I obviously got a bit burned in my short of Brunswick (BC) by Friay’s earnings announcement, and I’m now sitting on a minor loss. However, this was not unexpected. In fact, more important to me was the conference call, and therefore, I am going to summarize my thoughts on the conference call below.
- As far as units go, boat sales were very bad, down 10%. I didn’t see the strength of the marine engine division coming, as international business was very strong and overall engine sales were up 6%. I was also surprised by the strength of the fitness division.
- Sales of marine engines might have also been buoyed with buying in California ahead of new emissions standards in 2008. So we are likely to see some weakening in the marine engine sales in Q1 and Q2 of 2008.
- The company intends to maintain at least a $300 million cash position in the future. Although they have $251 million left on a buyback, they will not take on more debt or allow the cash to drop to fund the buyback, so the buyback must be funded by operating cash flow. To my mind, this will likely severely limit the ability to complete the buyback over the next several quarters.
- The company reaffirmed 2007 guidance of $1.20 to $1.30 per share EPS. However, with only one quarter to go, this is a pretty wide range. They obviously have very low visibility regarding Q4.
- Any sort of commentary about 2008 was completely avoided. Frankly, visibility looks quite low for the company going forward.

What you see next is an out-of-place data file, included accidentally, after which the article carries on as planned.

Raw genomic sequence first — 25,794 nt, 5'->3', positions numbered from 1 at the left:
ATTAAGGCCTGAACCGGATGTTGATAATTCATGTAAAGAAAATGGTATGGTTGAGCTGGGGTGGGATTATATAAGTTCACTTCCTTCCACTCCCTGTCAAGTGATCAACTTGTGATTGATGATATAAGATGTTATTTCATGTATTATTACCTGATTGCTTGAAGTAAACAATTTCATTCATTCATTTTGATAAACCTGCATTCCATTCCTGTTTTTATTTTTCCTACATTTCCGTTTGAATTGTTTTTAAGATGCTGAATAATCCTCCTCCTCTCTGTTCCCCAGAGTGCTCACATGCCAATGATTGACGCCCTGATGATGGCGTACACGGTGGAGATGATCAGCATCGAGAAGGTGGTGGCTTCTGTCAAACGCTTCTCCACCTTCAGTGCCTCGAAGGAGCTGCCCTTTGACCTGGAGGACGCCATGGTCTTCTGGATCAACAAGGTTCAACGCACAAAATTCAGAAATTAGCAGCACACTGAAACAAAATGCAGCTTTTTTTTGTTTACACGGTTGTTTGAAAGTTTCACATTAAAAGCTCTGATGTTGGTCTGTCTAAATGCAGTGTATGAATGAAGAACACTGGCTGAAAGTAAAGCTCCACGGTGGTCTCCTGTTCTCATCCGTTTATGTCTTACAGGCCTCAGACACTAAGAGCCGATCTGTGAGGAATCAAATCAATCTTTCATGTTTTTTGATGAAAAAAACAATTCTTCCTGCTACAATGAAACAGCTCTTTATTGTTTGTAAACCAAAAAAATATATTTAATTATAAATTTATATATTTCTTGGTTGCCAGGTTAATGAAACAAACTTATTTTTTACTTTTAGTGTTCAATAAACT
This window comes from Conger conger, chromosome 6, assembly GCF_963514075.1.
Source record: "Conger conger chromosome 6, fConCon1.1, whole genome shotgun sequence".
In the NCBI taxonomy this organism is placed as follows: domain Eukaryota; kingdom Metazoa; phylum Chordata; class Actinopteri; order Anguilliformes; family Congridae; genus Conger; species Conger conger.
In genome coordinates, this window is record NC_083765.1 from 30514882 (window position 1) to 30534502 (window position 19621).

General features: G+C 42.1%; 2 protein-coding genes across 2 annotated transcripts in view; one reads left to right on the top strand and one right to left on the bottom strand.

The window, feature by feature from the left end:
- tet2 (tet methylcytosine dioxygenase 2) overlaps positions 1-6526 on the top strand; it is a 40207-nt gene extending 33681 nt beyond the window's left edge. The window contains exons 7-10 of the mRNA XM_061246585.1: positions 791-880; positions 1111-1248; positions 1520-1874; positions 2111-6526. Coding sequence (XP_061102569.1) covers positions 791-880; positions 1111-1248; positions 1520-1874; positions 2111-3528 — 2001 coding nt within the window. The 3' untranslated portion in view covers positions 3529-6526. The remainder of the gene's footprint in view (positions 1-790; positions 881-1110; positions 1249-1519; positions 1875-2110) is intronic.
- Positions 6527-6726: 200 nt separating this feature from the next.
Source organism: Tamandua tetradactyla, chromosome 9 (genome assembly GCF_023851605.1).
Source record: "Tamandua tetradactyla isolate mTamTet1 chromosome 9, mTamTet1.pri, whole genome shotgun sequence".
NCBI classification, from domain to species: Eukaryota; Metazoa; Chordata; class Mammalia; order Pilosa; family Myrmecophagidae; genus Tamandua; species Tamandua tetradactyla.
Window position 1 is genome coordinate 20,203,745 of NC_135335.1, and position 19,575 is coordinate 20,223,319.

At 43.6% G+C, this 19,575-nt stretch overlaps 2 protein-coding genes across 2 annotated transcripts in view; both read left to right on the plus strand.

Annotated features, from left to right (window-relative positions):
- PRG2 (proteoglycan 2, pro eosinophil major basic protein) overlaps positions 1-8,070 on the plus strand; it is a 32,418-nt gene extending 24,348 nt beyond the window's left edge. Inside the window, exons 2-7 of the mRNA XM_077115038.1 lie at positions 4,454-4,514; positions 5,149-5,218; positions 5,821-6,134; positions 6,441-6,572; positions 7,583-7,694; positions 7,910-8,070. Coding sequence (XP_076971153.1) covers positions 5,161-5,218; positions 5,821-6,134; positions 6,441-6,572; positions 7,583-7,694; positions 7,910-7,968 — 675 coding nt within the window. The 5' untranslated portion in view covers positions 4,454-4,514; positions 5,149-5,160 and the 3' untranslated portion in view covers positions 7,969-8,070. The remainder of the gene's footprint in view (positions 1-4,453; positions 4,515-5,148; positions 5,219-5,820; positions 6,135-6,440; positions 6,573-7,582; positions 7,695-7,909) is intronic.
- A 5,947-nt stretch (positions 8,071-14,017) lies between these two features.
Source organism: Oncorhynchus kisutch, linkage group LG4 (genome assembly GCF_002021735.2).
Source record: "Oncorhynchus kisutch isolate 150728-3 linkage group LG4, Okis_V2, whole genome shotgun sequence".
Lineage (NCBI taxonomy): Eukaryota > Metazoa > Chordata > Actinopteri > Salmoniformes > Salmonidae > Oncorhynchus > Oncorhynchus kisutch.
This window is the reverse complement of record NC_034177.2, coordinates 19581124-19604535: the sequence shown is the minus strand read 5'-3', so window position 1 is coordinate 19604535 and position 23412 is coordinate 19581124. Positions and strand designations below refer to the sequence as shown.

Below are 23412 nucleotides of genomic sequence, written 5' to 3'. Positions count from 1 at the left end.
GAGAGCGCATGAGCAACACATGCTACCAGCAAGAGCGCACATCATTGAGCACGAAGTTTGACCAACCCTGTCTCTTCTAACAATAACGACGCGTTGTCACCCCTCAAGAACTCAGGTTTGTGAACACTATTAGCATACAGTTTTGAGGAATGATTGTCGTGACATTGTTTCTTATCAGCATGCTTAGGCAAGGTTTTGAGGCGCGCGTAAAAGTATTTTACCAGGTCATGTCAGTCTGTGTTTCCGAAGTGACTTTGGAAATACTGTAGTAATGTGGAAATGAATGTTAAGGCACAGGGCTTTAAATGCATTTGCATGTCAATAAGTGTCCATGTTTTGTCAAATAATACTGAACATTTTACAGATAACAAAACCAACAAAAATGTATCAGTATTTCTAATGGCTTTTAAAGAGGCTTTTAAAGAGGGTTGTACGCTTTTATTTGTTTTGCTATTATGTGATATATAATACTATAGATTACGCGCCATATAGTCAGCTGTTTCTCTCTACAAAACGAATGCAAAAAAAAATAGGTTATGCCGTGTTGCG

- The company appeared to be basically hoping for a big Q4 from the fitness segment in order to boost Q4. Fitness sales should get a boost from Christmas, but they are still big ticket items. If consumer spending slows, we could be looking at a pretty big problem here.
So, where do I stand after the call? First, I put a heavy short in on MarineMax (HZO), which reports next Thursday. The stock moved up Friday in tandem with BC earnings (BC is a major supplier to MarineMax), but investors are missing the key differences between the two companies that make HZO significantly worse off than BC. MarineMax is a pure play on domestic boat sales, and concentrated heavily toward one of the worst markets in the country right now (Florida).
As far as my position in Brunswick goes, I really don’t see Friday’s news as a reason to buy the stock, because the news was certainly not all positive. However, Brunswick’s fitness segment and international exposure are certainly acting to help the company stay above water so far. The bottom line is that, on the basis of the call, BC is only a truly worthwhile short if the economy goes into recession. If fitness sales fall off into a recession, the company is going to have a problem making a profit based solely on international growth (which would also likely slow). My own viewpoint is that we are increasingly likely to fall into a recession, and therefore, I remain comfortable with the position. I may take some short term pain here, but I view it as more likely that the company will begin to trickle downward again with no more good news to boost the stock. If we are really looking forward rather than backward in the markets, there are still plenty of clouds on the horizon for Brunswick.
Disclosure: Author has a short position in BC